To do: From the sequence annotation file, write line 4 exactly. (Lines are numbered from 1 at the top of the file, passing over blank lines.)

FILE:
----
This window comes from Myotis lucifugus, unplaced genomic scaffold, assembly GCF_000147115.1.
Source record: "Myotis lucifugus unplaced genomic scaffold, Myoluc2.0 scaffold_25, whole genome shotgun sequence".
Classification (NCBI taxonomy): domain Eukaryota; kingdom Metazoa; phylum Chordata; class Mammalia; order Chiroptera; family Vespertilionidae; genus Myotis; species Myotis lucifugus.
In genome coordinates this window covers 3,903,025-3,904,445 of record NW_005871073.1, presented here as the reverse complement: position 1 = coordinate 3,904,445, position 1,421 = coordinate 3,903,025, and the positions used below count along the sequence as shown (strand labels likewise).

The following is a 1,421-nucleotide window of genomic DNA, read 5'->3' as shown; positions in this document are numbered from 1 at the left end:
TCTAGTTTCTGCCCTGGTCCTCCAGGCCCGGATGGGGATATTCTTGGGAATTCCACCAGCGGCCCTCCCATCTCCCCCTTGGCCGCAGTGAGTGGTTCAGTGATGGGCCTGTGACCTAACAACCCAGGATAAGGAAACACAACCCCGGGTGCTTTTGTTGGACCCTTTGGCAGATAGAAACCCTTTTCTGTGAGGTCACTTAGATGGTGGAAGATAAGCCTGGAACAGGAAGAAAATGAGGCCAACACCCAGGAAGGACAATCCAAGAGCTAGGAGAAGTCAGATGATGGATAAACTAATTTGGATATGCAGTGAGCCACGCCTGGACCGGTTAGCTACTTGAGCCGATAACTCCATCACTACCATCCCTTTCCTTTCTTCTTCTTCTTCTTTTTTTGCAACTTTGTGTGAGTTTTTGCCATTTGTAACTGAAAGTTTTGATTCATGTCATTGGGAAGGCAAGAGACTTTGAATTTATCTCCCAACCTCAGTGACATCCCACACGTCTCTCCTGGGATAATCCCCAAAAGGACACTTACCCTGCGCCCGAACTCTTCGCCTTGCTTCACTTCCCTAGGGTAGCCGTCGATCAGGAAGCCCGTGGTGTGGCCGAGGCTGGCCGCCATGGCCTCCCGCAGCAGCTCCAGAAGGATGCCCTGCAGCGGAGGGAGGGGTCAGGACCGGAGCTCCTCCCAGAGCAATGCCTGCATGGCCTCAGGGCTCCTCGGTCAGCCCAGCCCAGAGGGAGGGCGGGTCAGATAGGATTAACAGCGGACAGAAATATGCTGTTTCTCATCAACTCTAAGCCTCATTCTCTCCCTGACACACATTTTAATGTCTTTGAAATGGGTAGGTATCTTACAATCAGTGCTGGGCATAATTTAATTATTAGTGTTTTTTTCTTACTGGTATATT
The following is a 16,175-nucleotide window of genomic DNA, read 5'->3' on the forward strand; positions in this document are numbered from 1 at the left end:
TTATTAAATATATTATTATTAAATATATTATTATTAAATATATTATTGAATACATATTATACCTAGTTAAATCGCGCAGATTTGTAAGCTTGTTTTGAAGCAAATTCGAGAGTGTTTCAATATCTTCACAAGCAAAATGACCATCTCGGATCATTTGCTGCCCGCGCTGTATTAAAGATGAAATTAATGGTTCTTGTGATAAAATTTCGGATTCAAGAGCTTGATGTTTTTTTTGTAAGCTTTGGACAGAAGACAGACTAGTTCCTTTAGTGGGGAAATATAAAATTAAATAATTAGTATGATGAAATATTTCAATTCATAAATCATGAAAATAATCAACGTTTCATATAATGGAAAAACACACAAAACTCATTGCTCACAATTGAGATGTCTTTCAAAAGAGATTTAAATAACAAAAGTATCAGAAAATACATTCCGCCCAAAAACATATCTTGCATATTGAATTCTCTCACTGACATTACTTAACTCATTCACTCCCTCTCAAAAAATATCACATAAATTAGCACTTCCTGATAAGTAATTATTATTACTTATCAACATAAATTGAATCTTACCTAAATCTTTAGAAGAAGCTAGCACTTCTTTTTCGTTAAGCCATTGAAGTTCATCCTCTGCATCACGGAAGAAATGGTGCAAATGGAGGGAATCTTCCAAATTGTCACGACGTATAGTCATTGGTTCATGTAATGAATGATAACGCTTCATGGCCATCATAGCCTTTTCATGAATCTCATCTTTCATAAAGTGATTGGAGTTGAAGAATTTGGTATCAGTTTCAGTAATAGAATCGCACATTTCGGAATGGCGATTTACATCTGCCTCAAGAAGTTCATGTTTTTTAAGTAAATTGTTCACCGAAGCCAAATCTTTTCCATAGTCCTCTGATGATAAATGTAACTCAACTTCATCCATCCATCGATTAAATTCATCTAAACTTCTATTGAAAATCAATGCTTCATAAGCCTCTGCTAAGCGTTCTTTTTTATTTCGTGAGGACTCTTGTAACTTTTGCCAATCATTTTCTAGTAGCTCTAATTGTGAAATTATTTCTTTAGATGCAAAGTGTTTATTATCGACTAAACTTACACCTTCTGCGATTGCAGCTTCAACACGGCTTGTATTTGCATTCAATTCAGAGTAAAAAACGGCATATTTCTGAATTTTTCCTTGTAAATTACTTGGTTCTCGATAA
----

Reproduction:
In genome coordinates this window covers 3,903,025-3,904,445 of record NW_005871073.1, presented here as the reverse complement: position 1 = coordinate 3,904,445, position 1,421 = coordinate 3,903,025, and the positions used below count along the sequence as shown (strand labels likewise).